A restaurant owner and political newcomer in Colorado scored an upset Republican primary victory Tuesday over a five-term congressman endorsed by President Trump. Lauren Boebert has made headlines for defying coronavirus restrictions, boosting the and staunchly supporting guns — and now she's headed to the general election in November.
Boebert, 33, owns the Shooters Grill in Rifle, Colorado, wherewhile serving customers. "CBS This Morning" asked Boebert in a 2014 profile about the possibility of a waitress shooting a customer. She replied, "We would go through extreme circumstances before that was our final option."
Boebert defeated incumbent Representative Scott Tipton in the GOP primary for Colorado's massive third congressional district, which covers the western portion of the state, including the cities of Pueblo, Aspen and Grand Junction.
Tipton has represented the district since 2011 and received an endorsement from Mr. Trump, who said on Twitter that Tipton is "a great supporter of the #MAGA Agenda." Mr. Trump once boasted about his perfect record of endorsing winning congressional candidates, but Tipton is now the third Republican in three weeks to lose despite getting support from the president.
After Boebert's win, Mr. Trump retweeted one of her campaign videos from May and wrote, "Congratulations on a really great win!"
Boebert gained wider recognition in 2019 when she confronted then-presidential candidate Beto O'Rourke on gun control while he was campaigning in Aurora. O'Rourke had said in a Democratic primary debate, "Hell yes, we're going to take your AR-15, your AK-47." Boebert was seen on camera telling O'Rourke, "Hell, no, you're not."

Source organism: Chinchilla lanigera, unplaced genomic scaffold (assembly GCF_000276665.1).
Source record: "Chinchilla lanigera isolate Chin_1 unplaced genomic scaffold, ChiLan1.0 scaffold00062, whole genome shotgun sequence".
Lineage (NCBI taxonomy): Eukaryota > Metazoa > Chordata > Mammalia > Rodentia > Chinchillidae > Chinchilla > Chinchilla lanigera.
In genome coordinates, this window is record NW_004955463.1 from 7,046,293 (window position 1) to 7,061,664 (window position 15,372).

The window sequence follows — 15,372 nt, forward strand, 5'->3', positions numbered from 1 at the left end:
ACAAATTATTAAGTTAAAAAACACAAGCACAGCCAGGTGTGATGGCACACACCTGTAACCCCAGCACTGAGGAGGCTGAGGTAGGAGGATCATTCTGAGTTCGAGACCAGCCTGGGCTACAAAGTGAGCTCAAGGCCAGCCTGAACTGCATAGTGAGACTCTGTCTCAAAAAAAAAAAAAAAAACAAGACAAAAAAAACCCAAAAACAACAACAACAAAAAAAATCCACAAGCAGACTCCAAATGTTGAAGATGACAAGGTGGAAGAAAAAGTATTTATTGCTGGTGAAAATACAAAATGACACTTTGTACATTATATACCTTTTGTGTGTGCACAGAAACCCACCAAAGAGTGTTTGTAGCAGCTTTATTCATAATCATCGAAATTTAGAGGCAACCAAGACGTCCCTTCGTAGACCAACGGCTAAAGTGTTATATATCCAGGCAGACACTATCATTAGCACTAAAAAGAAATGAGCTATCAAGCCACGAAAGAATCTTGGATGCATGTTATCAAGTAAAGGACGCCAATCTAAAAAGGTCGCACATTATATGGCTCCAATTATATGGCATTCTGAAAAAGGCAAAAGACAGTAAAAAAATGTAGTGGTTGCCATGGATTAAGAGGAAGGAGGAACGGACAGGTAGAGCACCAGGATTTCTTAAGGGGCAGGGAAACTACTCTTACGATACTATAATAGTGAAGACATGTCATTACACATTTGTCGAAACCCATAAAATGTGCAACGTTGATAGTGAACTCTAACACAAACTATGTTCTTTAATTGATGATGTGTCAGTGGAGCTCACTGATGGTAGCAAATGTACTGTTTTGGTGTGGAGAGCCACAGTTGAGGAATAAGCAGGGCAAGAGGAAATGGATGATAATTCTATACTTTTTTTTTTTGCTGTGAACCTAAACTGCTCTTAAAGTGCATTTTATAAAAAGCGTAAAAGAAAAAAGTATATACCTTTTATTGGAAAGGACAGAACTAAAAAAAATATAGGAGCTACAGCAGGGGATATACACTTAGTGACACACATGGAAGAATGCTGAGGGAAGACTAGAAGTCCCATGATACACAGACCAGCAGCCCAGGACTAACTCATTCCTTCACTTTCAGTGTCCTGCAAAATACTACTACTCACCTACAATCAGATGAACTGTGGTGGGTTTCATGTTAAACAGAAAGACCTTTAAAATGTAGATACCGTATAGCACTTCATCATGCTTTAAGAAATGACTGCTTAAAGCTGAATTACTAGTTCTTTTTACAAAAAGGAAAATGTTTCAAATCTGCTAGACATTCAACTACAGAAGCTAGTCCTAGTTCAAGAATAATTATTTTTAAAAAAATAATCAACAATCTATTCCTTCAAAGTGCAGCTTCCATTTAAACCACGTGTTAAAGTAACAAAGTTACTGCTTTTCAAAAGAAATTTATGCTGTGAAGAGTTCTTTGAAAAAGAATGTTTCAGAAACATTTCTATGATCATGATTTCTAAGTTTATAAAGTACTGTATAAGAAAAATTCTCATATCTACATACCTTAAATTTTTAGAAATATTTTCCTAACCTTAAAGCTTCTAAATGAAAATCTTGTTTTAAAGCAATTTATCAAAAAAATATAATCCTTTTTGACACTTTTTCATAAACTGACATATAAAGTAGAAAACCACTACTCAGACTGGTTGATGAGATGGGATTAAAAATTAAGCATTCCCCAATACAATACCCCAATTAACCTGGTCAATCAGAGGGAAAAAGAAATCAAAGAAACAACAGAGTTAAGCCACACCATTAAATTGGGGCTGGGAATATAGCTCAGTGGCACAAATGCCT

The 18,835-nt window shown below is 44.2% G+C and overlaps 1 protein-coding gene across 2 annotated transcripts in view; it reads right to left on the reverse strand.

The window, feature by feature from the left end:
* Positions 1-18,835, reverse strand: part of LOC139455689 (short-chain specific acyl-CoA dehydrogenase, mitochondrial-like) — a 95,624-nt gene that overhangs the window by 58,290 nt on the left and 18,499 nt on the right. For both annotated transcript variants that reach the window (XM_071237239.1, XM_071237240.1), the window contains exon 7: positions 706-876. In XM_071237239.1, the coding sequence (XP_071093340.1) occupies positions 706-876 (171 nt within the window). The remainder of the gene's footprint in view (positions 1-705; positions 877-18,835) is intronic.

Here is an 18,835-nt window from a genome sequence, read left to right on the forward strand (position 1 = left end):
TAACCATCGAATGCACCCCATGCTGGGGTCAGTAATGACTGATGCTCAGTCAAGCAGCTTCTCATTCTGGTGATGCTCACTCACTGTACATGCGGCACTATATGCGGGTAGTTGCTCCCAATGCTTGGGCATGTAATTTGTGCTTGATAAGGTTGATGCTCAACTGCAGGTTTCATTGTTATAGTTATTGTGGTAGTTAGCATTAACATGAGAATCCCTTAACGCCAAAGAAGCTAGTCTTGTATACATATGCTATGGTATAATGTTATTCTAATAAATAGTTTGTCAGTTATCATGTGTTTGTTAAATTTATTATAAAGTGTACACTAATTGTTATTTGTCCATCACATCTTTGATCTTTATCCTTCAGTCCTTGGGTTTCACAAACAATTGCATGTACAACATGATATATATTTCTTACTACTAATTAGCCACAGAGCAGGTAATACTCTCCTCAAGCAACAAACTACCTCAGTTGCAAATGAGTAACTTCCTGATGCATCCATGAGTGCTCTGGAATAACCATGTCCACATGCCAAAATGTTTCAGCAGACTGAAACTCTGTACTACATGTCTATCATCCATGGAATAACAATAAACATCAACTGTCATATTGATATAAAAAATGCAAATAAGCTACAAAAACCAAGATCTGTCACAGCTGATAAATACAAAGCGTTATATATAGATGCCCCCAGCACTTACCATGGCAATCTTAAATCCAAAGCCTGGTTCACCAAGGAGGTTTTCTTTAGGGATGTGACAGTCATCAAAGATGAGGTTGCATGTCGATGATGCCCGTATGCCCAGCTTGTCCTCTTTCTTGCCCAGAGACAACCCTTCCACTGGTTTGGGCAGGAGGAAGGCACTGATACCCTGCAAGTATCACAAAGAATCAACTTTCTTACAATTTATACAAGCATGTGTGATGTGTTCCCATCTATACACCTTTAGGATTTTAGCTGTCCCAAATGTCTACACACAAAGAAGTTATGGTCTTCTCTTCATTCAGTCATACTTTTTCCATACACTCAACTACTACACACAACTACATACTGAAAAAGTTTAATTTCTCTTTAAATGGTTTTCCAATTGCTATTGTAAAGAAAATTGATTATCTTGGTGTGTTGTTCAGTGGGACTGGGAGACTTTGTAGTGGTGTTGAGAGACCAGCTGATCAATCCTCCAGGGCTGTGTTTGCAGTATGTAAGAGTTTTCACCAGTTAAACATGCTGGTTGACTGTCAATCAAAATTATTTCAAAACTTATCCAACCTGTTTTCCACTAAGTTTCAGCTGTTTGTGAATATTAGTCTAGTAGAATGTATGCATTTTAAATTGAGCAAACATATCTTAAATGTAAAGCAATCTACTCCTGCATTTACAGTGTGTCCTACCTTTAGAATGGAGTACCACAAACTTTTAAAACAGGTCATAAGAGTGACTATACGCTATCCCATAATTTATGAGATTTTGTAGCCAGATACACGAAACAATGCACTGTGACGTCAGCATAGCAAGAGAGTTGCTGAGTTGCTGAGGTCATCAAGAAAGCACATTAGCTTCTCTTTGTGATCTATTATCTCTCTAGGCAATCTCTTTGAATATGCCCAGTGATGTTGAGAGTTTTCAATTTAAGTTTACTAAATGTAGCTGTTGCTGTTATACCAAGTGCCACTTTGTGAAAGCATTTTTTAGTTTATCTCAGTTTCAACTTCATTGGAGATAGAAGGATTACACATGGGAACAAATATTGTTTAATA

More recently, Boebert defied Colorado's coronavirus restrictions and kept her restaurant open to dine-in customers. CBS Denver reports a judge issued a cease-and-desist letter to shut the establishment down.
Boebert has also shown support for QAnon, a broad and baseless conspiracy theory involving a supposed "deep state" plot to take down Mr. Trump and entangling a wide-ranging list of national and world leaders and celebrities in unfounded claims of child sex trafficking and other malfeasance.
"Everything I've heard of Q — I hope this is real, because it only means America is getting stronger and better, and people are returning to conservative values, and that's what I am for," Boebert said in a June interview with Steel Truth, a podcast that supports QAnon. "And so everything that I have heard of this movement is only motivating and encouraging and bringing people together stronger, and if this is real, then it could be really great for our country."
Boebert is one of several recent Republican primary winners to endorse the QAnon conspiracy. Oregon GOP Senate candidate Joe Rae Perkins said in his victory speech, "I stand with Q and the team." And Marjorie Taylor Greene, a congressional candidate in Georgia, posted a video in 2017 saying she supported QAnon and wanted to "take this global cabal of Satan-worshipping pedophiles out," referencing some of the theory's fringe and unfounded beliefs.
In the November election, Boebert will face Democratic candidate Diane Mitsch Bush, a former state legislation who unsuccessfully ran against Tipton in 2018.